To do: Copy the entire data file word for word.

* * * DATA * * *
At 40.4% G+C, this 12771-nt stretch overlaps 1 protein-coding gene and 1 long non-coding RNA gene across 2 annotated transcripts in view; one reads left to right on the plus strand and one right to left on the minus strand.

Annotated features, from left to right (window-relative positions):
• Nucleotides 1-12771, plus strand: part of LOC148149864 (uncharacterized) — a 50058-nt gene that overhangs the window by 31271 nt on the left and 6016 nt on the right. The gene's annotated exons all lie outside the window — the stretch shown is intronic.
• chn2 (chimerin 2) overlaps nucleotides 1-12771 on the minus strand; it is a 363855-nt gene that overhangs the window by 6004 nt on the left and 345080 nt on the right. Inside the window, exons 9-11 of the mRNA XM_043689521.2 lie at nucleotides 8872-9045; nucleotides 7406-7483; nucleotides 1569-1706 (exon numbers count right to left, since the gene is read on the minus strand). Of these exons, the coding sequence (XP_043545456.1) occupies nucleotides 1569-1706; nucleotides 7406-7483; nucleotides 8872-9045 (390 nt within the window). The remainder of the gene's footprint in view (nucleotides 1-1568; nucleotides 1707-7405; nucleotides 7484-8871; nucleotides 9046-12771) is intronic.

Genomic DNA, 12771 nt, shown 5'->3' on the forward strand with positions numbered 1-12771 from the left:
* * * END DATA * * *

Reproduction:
At 40.4% G+C, this 12771-nt stretch overlaps 1 protein-coding gene and 1 long non-coding RNA gene across 2 annotated transcripts in view; one reads left to right on the plus strand and one right to left on the minus strand.

Annotated features, from left to right (window-relative positions):
• Nucleotides 1-12771, plus strand: part of LOC148149864 (uncharacterized) — a 50058-nt gene that overhangs the window by 31271 nt on the left and 6016 nt on the right. The gene's annotated exons all lie outside the window — the stretch shown is intronic.
• chn2 (chimerin 2) overlaps nucleotides 1-12771 on the minus strand; it is a 363855-nt gene that overhangs the window by 6004 nt on the left and 345080 nt on the right. Inside the window, exons 9-11 of the mRNA XM_043689521.2 lie at nucleotides 8872-9045; nucleotides 7406-7483; nucleotides 1569-1706 (exon numbers count right to left, since the gene is read on the minus strand). Of these exons, the coding sequence (XP_043545456.1) occupies nucleotides 1569-1706; nucleotides 7406-7483; nucleotides 8872-9045 (390 nt within the window). The remainder of the gene's footprint in view (nucleotides 1-1568; nucleotides 1707-7405; nucleotides 7484-8871; nucleotides 9046-12771) is intronic.

Genomic DNA, 12771 nt, shown 5'->3' on the forward strand with positions numbered 1-12771 from the left: